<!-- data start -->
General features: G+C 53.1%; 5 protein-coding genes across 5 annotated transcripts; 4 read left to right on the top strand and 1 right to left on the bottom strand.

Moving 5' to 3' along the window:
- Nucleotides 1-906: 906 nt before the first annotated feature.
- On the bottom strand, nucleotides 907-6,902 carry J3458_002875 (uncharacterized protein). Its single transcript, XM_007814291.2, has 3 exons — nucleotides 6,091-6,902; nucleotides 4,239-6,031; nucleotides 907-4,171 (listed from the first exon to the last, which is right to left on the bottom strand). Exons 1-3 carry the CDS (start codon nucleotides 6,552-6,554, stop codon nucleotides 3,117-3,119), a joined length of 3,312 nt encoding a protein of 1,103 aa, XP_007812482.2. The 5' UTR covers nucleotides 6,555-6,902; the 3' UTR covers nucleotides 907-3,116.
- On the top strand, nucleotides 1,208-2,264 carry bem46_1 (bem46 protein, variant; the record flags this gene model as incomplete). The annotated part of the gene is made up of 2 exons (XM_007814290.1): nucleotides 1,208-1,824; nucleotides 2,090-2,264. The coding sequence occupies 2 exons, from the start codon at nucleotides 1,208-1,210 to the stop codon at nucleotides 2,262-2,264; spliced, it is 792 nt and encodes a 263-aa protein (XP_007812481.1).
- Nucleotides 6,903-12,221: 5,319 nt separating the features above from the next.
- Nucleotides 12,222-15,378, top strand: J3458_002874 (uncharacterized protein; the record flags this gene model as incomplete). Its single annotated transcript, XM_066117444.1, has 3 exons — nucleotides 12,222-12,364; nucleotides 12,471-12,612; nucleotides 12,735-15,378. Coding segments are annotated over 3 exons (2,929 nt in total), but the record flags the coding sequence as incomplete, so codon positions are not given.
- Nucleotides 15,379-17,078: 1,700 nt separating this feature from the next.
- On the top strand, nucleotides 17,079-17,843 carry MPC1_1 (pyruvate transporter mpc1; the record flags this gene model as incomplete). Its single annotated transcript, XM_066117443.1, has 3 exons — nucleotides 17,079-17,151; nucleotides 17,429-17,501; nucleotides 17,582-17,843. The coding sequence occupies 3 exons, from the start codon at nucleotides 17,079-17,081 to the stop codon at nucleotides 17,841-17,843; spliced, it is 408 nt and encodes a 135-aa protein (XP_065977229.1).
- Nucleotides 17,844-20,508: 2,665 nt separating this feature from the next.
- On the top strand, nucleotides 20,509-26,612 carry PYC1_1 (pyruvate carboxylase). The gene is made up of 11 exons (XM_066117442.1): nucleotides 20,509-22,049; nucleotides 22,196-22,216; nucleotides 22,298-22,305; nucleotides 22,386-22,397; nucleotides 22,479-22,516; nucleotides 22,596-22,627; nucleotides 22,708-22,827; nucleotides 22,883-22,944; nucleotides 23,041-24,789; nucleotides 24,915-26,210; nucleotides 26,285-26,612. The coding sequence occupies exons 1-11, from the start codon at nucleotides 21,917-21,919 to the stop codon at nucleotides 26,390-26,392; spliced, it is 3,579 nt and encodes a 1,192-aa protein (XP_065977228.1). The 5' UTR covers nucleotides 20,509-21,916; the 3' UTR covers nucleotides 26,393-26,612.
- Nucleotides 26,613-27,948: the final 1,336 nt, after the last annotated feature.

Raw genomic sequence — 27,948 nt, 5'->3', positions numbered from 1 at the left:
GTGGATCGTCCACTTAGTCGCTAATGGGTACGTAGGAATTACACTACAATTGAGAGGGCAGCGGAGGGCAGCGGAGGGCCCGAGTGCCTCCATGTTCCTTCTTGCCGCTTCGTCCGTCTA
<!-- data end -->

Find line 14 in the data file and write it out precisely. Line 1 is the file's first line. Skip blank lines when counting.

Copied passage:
GTGGATCGTCCACTTAGTCGCTAATGGGTACGTAGGAATTACACTACAATTGAGAGGGCAGCGGAGGGCAGCGGAGGGCCCGAGTGCCTCCATGTTCCTTCTTGCCGCTTCGTCCGTCTA